The 10-store specialty chain Sports Basement is known in the Bay Area not only for its killer brands and prices, but also for its quirky stores and its community vibe. Founded in 1998 by a young group of outdoor-loving entrepreneurs in San Francisco, its CEO — still at the helm 21 years later — is one of the co-founders, Eric Prosnitz.
How the chain got its name: Sports Basement aims to sell “the best brands at basement prices.” Prosnitz, a Harvard MBA, has said that the goal was to offer quality items at great values and make shopping fun, not a chore. Today the store sells more in-line goods than not, but also offers samples, discontinued, remaindered and close-out products from top-tier brands at “basement” prices.
What makes it special: The stores are big, but unique. Most of the fixtures in the stores are custom built. Signs, racks and displays are made by hand in the retailer’s wood and metal shop. As the store count has grown, each individual location has retained a specialty feel. Sports Basement locations serve as a community center and a hangout for local athletes and groups who use the space daily for club meetings, to host potlucks, to start a workout or to pick up some tips at a speaker series event. Many store employees are local coaches, instructors, outdoor enthusiasts, teachers and students.
Key categories in the store: These stores are packed with gear, and they cover a lot of categories. Run, swim, triathlon, bike, camp/outdoor, travel street, snow, team and training are all key.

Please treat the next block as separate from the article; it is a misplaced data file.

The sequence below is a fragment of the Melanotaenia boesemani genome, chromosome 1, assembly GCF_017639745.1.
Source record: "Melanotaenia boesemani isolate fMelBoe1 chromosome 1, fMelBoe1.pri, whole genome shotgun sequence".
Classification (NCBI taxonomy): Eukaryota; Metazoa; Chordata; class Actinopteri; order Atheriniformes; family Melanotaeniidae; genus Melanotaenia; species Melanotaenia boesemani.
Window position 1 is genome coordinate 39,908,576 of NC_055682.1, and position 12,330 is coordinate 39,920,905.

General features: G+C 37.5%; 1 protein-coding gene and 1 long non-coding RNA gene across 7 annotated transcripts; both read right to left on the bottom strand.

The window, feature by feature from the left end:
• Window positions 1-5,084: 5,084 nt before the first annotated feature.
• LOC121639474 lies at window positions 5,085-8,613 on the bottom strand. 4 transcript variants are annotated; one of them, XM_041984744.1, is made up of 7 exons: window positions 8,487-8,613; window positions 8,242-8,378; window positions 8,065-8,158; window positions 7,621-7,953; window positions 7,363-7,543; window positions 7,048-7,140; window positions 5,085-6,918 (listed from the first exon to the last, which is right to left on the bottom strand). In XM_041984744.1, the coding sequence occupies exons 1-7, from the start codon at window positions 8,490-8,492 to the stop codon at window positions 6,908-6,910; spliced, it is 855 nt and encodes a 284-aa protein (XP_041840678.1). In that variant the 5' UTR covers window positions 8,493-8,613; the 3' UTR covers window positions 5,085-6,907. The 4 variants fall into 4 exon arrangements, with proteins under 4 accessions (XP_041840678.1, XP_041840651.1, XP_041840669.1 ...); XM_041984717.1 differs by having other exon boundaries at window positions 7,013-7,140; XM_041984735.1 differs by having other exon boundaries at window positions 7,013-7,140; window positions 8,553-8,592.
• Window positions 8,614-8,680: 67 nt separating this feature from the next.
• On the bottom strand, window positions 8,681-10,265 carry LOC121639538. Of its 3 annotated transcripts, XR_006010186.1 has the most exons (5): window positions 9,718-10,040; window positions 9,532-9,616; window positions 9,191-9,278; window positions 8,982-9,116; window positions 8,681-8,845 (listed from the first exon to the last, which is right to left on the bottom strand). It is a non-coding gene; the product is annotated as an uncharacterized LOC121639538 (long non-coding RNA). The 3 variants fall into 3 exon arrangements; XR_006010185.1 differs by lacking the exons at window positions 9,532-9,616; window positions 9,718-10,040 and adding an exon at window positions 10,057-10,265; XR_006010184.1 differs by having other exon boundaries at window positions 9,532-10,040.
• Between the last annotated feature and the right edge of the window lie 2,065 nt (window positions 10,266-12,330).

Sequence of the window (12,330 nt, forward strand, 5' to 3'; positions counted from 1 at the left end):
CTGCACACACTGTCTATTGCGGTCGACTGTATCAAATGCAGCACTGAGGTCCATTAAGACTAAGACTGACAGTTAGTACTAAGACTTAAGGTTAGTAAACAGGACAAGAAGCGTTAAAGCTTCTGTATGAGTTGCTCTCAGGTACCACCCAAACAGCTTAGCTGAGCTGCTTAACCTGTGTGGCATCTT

How it evolved: The Mission Bay store opened in 1998. The start-up cut costs everywhere it could, from handmaking fixtures and signs to scouring the street for secondhand couches to clean up and reuse. By 2003, Sports Basement had relocated its initial store into the former military commissary store in San Francisco’s Presidio. You can still see the old military grocery store’s Bakery and Fish sections at the Presidio store. The chain has kept expanding in the Bay Area, with its most recent location (store number 10) opening in December, 2018. Store locations include spaces that have been re-imagined — such as a former Fry’s Electronics store, a former video store, a former hardware store and a former ice rink, among others.
Basement pricing: In 2015, the store went all-in on a revamped ecommerce site. It sells a full-line of products online, though some products are in-store only. Buy online, pick up in store is offered. Online and in-store prices for loyalty members, aka Basementeers, are discounted even further. The Basementeers program was launched in 2016. For a $25 one-time fee for a lifetime membership, Basementeers get 10 percent off every item every time they shop and 10 percent of profits from the purchases go to a charity or school of the customer’s choosing. This program has benefitted more than 1,200 Bay Area charities and schools, according to the retailer.